About a month ago, not long after coming back from a work trip to far western rural Uganda, I came down with a bitching fever. “African malaria!” I moaned, dragging myself to the clinic. “Eh,” said the doctor. “Dengue. You probably got it here; it’s going around. Drink lots of fluids, and come back if you start bleeding from any orifices.”
“Dengue? We’re standing by for medevac!” said the insurance company. (They’re based in Sydney; they don’t see many haemorraghic fevers. They got excited.)
“Oh, dengue,” said everyone else. “My wife’s brother-in-law got that. My secretary’s cousin had it. Recovery time? Oh no, he didn’t recover. He died.”
The thing about living and working in the global South is that you get a good understanding of just how prevalent fatal communicable diseases are. Deaths aren’t a one-in-a-million thing, freak accidents of nature. Not: did you hear about that girl who came back from Mexico with a worm in her brain?! No, deaths just crop up in everyday conversation. Name a foodborne, waterborne, airborne disease, and someone you know has had it. Dengue, malaria, typhoid, paratyphoid, TB, cholera, dysentery, zika, yellow fever, hepatitis A through to E (did you know it goes up to E?), SARS, bird flu, all manner of worms and parasites and amoebae. It’s just what happens when you have dodgy water and sanitation, limited access to healthcare facilities, and poor food safety regulations.
You have to assume similar conditions apply to the pre-modern worlds of historical fantasies. And yet, what do you never see? Right.
For fun, I went through all the deaths on Game of Thrones through Season 5 (probably there’ve been at least 20 more by now; I’ve stopped watching), and classified them broadly by type:
|Cause of Death||Frequency|
|other violent death||12|
|thrown from a height||3|
|misc non-violent (entombed etc)||3|
|pregnancy and childbirth||0|
Nope, the most freakish physical attribute of the historical fantasy protagonist isn’t their catlike vertical leap or ability to absorb multiple blows to the head without CTE. It’s their immunity to death by diarrhoea. I mean, don’t get me wrong. I’m perfectly okay with trading historicity for a compelling story. It’s just that… well, if you specialise in killing off vast numbers of named characters, I’m surprised none of them have ever suddenly died of a communicable disease, throwing a spanner into the works of whatever elaborately engineered plan the rest of their faction had come up with. I know, it’s not as dramatic as a stabbing. But it’s also a rich, mostly-untapped source of dramatic irony: you can be the best in every aspect it’s possible for a person to control—the perfect warrior, the cleverest sage—and still get undone in the most unglamorous, most human of ways.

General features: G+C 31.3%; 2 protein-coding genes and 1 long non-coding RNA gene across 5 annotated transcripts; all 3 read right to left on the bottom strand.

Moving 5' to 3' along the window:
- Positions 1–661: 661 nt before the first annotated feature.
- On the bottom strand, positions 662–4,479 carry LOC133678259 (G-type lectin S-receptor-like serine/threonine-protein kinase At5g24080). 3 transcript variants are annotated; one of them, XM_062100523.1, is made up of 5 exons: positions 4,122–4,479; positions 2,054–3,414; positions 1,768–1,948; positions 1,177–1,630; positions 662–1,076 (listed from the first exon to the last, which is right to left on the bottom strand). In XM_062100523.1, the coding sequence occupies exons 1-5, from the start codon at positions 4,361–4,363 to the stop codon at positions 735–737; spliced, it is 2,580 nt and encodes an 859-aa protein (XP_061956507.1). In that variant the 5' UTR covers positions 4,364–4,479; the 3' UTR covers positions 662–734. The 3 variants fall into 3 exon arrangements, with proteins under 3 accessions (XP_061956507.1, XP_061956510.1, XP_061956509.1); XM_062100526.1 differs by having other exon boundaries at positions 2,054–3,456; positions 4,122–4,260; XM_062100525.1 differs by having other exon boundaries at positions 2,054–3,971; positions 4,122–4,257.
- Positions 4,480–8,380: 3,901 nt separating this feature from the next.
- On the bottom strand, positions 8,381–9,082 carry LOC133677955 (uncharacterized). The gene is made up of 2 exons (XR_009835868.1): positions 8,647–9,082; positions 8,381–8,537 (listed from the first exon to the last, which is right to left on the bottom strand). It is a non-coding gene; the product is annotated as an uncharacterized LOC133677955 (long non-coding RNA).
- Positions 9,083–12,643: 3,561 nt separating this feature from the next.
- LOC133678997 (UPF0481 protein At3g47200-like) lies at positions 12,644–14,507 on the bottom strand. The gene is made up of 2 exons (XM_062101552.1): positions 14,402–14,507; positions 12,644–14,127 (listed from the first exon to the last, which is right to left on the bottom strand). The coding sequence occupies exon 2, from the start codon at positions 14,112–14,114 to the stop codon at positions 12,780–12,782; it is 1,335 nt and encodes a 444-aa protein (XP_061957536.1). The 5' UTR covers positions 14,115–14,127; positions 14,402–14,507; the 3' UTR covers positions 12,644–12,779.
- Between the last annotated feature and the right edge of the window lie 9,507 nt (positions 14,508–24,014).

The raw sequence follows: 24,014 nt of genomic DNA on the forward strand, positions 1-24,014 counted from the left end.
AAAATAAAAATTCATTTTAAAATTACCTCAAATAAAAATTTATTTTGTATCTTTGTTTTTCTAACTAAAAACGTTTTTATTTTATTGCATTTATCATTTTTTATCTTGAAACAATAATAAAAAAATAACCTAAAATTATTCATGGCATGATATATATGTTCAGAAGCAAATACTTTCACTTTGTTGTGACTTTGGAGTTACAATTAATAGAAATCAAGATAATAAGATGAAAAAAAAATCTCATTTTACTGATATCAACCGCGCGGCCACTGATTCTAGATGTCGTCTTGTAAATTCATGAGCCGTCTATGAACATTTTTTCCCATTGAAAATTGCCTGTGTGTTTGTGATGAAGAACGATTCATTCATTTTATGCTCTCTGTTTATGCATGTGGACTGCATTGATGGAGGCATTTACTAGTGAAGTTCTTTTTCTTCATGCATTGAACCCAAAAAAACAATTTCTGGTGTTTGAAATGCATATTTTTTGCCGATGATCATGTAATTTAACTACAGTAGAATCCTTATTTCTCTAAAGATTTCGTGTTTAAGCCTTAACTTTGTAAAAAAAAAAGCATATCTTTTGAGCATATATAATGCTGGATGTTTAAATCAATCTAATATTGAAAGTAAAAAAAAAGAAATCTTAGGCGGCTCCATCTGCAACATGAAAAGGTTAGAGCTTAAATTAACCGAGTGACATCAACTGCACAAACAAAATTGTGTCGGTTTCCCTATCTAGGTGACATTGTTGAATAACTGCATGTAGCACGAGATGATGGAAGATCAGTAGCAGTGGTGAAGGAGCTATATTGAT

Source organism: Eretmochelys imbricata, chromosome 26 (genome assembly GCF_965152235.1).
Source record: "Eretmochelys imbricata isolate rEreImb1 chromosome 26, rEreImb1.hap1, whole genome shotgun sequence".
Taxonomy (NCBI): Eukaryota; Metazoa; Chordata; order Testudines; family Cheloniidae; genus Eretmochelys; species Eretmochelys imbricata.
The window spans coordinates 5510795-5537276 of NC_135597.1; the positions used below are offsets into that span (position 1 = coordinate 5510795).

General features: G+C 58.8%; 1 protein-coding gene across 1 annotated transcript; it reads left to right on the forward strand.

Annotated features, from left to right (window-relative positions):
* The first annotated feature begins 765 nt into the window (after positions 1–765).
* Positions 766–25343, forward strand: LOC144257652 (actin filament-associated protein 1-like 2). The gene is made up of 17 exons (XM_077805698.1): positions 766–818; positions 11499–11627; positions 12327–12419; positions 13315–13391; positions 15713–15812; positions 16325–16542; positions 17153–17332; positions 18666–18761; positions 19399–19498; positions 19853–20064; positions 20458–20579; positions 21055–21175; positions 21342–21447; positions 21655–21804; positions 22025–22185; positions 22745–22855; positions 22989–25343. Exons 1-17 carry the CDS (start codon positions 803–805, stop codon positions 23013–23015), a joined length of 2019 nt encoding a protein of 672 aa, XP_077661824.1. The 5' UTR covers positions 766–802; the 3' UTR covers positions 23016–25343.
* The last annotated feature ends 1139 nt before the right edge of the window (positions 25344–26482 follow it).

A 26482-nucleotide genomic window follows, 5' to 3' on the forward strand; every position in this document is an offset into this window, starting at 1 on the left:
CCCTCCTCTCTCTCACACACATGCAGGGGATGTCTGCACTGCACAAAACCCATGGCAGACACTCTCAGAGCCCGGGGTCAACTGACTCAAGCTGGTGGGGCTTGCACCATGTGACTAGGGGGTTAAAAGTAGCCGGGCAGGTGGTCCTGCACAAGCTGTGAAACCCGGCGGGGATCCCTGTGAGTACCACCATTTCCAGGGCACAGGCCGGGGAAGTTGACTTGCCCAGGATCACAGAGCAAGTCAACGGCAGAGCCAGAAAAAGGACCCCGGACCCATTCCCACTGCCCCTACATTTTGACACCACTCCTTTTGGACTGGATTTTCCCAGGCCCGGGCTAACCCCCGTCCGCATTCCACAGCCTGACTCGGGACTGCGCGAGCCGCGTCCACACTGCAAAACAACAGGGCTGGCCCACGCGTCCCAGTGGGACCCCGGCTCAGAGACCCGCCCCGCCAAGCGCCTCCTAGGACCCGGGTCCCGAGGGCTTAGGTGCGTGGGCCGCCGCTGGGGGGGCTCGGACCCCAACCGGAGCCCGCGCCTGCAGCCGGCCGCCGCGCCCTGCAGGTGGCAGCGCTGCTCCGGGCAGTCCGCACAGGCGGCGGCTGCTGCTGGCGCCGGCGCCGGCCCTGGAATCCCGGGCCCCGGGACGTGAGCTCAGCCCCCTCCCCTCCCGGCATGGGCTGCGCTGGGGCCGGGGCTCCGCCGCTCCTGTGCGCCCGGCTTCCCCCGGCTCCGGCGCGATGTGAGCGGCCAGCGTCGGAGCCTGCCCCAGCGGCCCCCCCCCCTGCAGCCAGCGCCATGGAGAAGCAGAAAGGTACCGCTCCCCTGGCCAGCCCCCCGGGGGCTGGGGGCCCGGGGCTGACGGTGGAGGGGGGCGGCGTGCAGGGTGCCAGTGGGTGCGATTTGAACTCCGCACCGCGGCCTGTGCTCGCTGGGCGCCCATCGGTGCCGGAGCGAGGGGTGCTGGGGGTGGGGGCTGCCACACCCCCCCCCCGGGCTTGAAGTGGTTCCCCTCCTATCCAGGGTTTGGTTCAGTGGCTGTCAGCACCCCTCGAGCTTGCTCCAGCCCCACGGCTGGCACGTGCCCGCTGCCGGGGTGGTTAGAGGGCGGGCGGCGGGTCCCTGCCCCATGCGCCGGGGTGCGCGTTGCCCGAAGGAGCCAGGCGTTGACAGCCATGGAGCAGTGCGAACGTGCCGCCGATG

Anyway, about a week after recovering from dengue, I came across this passage in a SF novel that made me laugh:
Ever since the Ebola attack at the UN summit, there had been a dramatic end to the prohibitions on biological warfare. These days, it was fight fire witih fire, and now it seemed every country was bragging about the bugs they could grow. Super-polio, rabies-13, dengue, hanta, yellowpox, and God only knew what else.
Now, I know she probably just googled ‘scary viruses’ and made a few up, but: nobody needs to bother weaponising dengue. It and other communicable diseases are already a fact of life for a large proportion of the world’s people. And I find it curious that given how prominent these diseases are on the human landscape, both now and in the past, we don’t see more of them in historical fantasy and historical fiction.
“Poised on the brink of global conquest, our hero, Alexander the Great… suddenly died from complications of typhoid.”
No? A bit anticlimactic, you say? But that’s what happened. That’s how life is.
Personally speaking, I love a good, bitter tragedy, rich with pointlessness. I love sobbing into the pages: “Oh, if only he had managed to—!” (Must be some genetically inherited preference from the pain-loving culture that came up with epic sobfests like Farewell, My Concubine.) And there’s no greater source of pointless pain than the roulette wheel of disease.
I can see how it might not be for everyone! But why not give it a whirl and have one of your next protagonists kick the bucket with a communicable disease? I promise that when I’m laid up with my next bout of dengue, I’ll read it.